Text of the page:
So here’s a question for you folks. When was the last time you heard a singer announce, before a note has been played, that “We’re gonna get butt naked about 10 songs in”? Not an everyday occurrence is it? But what this gig demonstrates is that Sugaray Rayford is not your everyday live performer. Oh no. He’s a colossus.
When he’s finished warming up the packed crowd with a getting-to-know-you preamble, and his band get down to business, it’s with crunking funk guitar from Alastair Greene, a gut-thumping backbeat from drummer Lavell Jones, honking horns and whatever else they can
chuck in as a platform for Sugaray to get to hollering – and boy does he holler, like a soul locomotive. Not only that, but when Greene rips into a screaming solo, and Drake Shining takes over with rattling piano, the Sugar fella likes to get his groove on. We are talking about a seriously big black dude – and he will not object to that description – who likes to get on down, and wants the audience to get down with him. As he says, this is not a concert, this is party time.
|Sugaray checks if Edinburgh is on the soul train|
If you want a blow by blow, track by track account, then go find another reviewer. But there’s strong evidence for Sugaray’s assertion that he has a band who can play anything he wants at the drop of a hat. One minute they’re playing something as mainstream as ‘Born Under A Bad Sign’, but with a whacking horn sound, and throbbing keyboard runs from Shining ahead of a freshly-laid-this-morning organ solo. The next minute, just to make a point it seems, they deliver a slab of floor-shaking reggae. And then, for no apparent reason other than that the big man fancies it, they launch into ‘Comfortably Numb’, with Shining delivering most of the vocals, and Greene going for broke on an eardrum melting solo.
For the most part though, it’s a feast of funk, soul and blues – I was going to say a diet, but that’s not a word that fits in the same sentence as Sugaray Rayford. I reviewed his stylish album Southside a few years back, but didn’t foresee the degree of energy that he musters on stage from listening to that recording. The reason, I think, is that digital ones and zeroes, or flimsy magnetic tape, simply do not have the capacity to capture such a huge personality. Whether it’s the big fat soul groove of ‘Blind Alley’ (at which point I notice a woman in a parka and big scarf, dancing but somehow not melting), a rollicking ‘Beans And Cornbread’ with walking bass from Alan Markel, or an explosive version of ‘Grits Ain’t Groceries’ (“Ready for something soft?” he asks beforehand), they’re all driven along with the force of an avalanche, with Rayford’s rich, mountainous, soulful voice to the fore.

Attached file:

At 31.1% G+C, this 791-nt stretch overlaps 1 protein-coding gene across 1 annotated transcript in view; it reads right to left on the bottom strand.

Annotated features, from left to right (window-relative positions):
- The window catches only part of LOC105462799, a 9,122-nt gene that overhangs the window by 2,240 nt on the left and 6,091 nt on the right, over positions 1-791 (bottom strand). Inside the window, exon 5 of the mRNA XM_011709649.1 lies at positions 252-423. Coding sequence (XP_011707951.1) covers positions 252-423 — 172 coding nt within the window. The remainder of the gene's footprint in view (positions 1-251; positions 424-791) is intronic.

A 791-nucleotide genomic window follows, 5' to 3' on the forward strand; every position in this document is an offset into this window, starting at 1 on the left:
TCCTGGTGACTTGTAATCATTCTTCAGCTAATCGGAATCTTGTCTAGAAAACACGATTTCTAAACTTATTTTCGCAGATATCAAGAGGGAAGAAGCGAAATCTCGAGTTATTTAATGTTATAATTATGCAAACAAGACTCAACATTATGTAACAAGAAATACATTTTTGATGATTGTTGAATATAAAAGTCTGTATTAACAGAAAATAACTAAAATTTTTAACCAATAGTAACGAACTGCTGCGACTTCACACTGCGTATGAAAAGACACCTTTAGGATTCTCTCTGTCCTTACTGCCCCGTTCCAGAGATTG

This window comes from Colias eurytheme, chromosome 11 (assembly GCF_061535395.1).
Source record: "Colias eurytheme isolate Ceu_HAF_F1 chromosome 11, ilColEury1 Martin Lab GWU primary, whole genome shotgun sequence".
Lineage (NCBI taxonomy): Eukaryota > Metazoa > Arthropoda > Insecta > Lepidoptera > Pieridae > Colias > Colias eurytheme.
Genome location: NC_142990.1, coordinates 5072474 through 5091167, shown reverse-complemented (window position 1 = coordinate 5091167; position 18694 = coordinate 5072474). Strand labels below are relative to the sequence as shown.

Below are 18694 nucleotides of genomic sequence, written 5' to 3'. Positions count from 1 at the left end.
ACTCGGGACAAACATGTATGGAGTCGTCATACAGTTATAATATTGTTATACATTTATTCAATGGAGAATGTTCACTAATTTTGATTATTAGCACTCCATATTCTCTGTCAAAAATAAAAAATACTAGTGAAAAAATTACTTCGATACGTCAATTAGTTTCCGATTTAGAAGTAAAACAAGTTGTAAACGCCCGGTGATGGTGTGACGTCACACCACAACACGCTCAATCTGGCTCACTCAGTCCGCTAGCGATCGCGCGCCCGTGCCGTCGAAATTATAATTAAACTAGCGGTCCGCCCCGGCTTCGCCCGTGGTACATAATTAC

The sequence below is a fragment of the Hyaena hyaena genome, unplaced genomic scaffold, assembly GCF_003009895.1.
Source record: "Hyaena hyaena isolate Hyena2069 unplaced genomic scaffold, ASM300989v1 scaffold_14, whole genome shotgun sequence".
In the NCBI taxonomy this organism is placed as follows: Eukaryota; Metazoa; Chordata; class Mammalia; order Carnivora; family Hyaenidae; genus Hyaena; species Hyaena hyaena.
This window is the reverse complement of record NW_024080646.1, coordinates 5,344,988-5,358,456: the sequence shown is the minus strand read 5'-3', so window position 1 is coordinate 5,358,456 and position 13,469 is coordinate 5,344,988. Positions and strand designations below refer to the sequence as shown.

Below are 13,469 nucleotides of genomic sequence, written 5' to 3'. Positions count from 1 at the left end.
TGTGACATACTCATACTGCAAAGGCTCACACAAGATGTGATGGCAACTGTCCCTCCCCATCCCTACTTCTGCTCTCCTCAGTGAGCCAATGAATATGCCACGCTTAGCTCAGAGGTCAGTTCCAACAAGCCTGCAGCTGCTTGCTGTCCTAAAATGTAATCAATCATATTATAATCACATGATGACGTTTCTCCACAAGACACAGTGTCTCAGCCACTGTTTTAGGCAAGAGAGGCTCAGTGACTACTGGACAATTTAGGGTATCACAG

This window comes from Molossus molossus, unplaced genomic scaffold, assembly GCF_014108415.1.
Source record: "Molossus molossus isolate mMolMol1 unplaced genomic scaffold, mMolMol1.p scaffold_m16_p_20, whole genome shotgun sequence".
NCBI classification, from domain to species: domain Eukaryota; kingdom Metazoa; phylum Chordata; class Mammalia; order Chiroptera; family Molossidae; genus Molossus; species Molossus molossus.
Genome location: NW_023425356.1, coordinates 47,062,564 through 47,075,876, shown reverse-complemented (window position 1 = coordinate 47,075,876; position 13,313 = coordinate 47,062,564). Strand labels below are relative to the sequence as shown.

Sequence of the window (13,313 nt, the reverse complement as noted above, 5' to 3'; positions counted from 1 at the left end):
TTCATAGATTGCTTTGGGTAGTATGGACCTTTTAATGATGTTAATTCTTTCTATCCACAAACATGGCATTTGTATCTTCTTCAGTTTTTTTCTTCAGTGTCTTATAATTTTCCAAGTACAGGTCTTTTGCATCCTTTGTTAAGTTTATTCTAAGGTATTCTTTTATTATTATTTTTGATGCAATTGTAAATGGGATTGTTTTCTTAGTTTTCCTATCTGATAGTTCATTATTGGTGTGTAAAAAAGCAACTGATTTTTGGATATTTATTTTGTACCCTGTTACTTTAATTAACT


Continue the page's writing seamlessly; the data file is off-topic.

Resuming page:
On a slow blues he resumes after an instrumental solo without the aid of a mic, and goes walkabout in the audience, out the door and into the front bar, singing all the way out and back. But then it’s back to top gear with Al Kooper’s ‘Nuthin’ I Wouldn’t Do (For A Woman Like You)’, with a great horn riff and a cracking little solo from Alastair Greene, before they close out with ‘Cold Sweat’, the chemistry between the band as they funk it up to a drum-thrashing finale – and still leave room for a mellow interlude, and a sax showcase from Aaron Liddard when he too ventures offstage to cook up a call and response passage with the crowd.
As Steve Van Zandt would put it, “Gabeesh?” You get the picture? Sugaray Rayford is a Blues Award nominee for BB King Entertainer of the Year, and no wonder. Frankly I think they should just hand it over now.
Earlier that same evening, I arrived in time to stand at the doorway of the already jammed
ballroom, and catch another outfit in the middle of a damn fine reading of ‘As The Years Go Passing By’, with a rather cooler and younger black dude catching the mood nicely on vocals. This was support band Bourbon Street 5, and the singer was Emmanuel James Mathias.
|Bourbon Street 5 set light to 'Matchbox Blues'|
Their delivery of the Fenton Robinson classic is in keeping with a set of old-fashioned electric blues revolving around the likes of Bobby Bland’s ‘I Wouldn’t Treat A Dog The Way You Treated Me’, a trio of Albert King tunes including a strong version of ‘Matchbox Blues’, and their own, well-penned ‘Heart Mending Blues’. They combine in a satisfyingly tight-but-loose sound, underpinned by the supple rhythm section of Rod Kennard on bass and Stuart Spence on drums. Guitarist Louis Crosland is an effective foil for Mathias’ spot on phrasing and interpretation, extending himself with some well-judged soloing without ever becoming aimless, while Guilhelm Forey on keys proves adept at switching from jazzy little piano soloing to soulful swells of organ on ‘Matchbox Blues’. It’s all good stuff, and the rousing reception they got was well deserved. Their contribution to the night could be easily forgotten in the wake of the Sugaray experience, but I look forward to seeing more of them.